Using the prototypal chain to share functionality

There are different ways to create an object in JS, and the one that we will be focusing on in this section is the Object.create() method. The create method is a built-in method on the Object that whatever you pass into it as an argument will return an empty object. But here is the twist, there is a bonus feature when using the Object.create() that we can get access to, which we will get to it very soon.

So let’s create our first two customers and give them the functionalities that we decided upon as the first use cases of our app using Object.create() .

function customerCreator(name, items = []) {
var newCustomer = Object.create(customerFunctionalities);
newCustomer.name = name;
newCustomer.items = items;
return newCustomer;
}
var customerFunctionalities = {
addItem: function(item) { this.items.push(item); },
removeItem: function(item) { ... },
checkout: function() { .... }
}
var customerOne = customerCreator("Qasim", []);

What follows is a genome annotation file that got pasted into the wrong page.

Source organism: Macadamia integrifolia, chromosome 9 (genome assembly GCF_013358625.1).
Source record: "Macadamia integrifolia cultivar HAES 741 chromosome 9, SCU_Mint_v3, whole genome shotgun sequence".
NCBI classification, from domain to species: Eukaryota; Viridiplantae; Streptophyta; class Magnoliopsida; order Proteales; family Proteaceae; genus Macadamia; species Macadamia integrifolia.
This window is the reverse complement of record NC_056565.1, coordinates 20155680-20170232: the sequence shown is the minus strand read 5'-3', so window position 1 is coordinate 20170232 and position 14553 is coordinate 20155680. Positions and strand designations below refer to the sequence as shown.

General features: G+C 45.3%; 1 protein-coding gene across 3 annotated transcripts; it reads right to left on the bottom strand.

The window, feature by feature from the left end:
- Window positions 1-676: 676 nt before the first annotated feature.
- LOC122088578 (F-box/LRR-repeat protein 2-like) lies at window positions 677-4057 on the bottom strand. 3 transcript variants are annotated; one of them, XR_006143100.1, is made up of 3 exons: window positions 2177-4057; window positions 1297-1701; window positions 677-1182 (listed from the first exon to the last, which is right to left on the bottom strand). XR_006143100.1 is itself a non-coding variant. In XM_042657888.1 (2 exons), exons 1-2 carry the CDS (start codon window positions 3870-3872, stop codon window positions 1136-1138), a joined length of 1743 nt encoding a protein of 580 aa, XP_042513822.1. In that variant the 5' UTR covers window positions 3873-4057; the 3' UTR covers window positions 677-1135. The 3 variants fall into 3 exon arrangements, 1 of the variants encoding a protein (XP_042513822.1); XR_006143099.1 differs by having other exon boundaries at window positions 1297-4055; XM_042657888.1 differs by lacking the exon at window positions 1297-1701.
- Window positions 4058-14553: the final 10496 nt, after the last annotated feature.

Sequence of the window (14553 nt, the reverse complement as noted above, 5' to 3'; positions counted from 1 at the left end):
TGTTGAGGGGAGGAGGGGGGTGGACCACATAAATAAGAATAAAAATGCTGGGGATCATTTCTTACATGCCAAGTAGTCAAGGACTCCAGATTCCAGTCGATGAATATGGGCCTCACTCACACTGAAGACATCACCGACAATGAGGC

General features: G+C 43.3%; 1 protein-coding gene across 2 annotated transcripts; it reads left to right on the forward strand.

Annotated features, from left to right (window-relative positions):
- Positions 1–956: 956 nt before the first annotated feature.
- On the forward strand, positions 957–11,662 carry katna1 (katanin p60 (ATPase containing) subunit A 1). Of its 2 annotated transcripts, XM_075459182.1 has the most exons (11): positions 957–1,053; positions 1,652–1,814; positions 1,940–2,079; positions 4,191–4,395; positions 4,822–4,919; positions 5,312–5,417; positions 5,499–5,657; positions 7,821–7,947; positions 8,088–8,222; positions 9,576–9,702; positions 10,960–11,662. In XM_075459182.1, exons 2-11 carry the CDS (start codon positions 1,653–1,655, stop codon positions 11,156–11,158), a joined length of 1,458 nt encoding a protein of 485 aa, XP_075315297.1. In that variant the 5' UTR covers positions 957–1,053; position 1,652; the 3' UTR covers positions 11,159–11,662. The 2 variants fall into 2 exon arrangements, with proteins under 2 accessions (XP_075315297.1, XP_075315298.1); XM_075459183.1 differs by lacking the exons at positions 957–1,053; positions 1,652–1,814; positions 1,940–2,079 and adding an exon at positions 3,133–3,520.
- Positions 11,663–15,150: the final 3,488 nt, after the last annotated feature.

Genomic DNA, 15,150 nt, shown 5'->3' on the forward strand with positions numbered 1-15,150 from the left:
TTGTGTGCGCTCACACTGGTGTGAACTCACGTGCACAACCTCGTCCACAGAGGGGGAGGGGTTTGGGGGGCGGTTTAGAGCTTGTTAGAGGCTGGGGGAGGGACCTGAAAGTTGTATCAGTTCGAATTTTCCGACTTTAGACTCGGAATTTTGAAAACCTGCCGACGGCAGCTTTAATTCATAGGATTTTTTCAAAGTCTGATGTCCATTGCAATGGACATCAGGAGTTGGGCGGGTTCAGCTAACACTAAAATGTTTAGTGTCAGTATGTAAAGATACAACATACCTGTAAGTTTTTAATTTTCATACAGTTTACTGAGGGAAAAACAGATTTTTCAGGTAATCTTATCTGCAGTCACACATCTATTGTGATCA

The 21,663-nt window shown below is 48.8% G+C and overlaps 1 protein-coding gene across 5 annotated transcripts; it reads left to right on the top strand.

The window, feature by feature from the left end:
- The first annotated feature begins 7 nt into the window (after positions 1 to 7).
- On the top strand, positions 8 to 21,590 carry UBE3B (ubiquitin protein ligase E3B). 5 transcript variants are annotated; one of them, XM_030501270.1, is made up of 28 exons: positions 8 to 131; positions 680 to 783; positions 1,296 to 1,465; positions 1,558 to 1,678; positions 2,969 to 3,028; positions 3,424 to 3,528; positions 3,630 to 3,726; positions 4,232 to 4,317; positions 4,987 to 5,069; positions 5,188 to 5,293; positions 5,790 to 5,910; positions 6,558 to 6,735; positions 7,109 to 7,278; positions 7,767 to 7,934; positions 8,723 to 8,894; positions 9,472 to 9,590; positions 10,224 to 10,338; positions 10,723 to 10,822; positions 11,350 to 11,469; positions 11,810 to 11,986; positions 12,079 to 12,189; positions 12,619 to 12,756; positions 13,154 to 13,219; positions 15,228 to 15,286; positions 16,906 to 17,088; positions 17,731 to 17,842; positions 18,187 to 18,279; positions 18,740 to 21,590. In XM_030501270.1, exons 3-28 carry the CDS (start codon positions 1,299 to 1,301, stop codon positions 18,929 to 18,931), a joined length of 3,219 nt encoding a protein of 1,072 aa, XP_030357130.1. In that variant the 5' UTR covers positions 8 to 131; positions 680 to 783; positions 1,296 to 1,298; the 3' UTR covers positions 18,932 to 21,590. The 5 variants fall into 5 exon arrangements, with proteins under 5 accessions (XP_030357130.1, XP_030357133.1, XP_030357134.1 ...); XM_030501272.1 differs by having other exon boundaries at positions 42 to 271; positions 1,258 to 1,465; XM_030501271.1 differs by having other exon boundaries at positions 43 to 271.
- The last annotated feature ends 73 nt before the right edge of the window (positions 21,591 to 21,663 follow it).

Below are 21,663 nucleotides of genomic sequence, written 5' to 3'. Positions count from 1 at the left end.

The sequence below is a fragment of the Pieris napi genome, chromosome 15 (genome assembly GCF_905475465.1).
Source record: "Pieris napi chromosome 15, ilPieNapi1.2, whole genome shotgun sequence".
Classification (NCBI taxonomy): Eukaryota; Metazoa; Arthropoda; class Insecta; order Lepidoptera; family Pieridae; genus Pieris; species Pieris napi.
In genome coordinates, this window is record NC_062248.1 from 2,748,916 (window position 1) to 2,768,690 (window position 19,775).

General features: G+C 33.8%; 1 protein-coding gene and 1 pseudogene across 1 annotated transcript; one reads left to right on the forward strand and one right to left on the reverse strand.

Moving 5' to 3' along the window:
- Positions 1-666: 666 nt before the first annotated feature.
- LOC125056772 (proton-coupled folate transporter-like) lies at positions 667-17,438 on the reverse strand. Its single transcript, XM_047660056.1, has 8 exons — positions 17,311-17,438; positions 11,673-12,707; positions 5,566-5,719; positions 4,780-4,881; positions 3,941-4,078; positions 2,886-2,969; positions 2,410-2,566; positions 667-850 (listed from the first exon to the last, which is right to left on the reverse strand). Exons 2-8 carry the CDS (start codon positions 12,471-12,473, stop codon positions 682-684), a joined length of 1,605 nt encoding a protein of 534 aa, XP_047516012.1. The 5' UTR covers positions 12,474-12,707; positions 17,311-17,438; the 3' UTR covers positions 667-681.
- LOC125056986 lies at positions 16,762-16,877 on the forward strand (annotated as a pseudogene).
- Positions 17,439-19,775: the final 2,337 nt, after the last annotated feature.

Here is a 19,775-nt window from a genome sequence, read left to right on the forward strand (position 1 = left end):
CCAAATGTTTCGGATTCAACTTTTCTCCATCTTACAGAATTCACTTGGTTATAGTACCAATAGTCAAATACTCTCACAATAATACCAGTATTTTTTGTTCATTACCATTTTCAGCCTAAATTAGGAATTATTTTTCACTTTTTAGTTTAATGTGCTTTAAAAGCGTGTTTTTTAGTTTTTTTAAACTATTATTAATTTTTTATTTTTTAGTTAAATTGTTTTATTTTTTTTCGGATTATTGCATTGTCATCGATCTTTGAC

var customerTwo = customerCreator("Rawan", []);
customerOne.addItem({
name: "You Don't Know JS Yet",
price: "28.30"
});

This seems a lot better than our last example, do you agree?

We are now able not only to create a new customer by just invoking a function, but also attaching different functionalities to them all at one go. Also we have an increase in memory performance and that is because the functions that are attached to the customer objects (methods) are declared once, and all of our customer objects have a link to the functionalities and not directly defined on the objects customerOne and customerTwo .

A link? Remember the bonus feature that I mentioned from using Object.create()?

Let’s break down what exactly happened in the above code. To make it easier and clearer, let’s act like we are the JavaScript runtime, and let’s see how does JavaScript executes the above code in a simplified way.

Let’s run the program

function customerCreator(name, items = []) {
var newCustomer = Object.create(customerFunctionalities);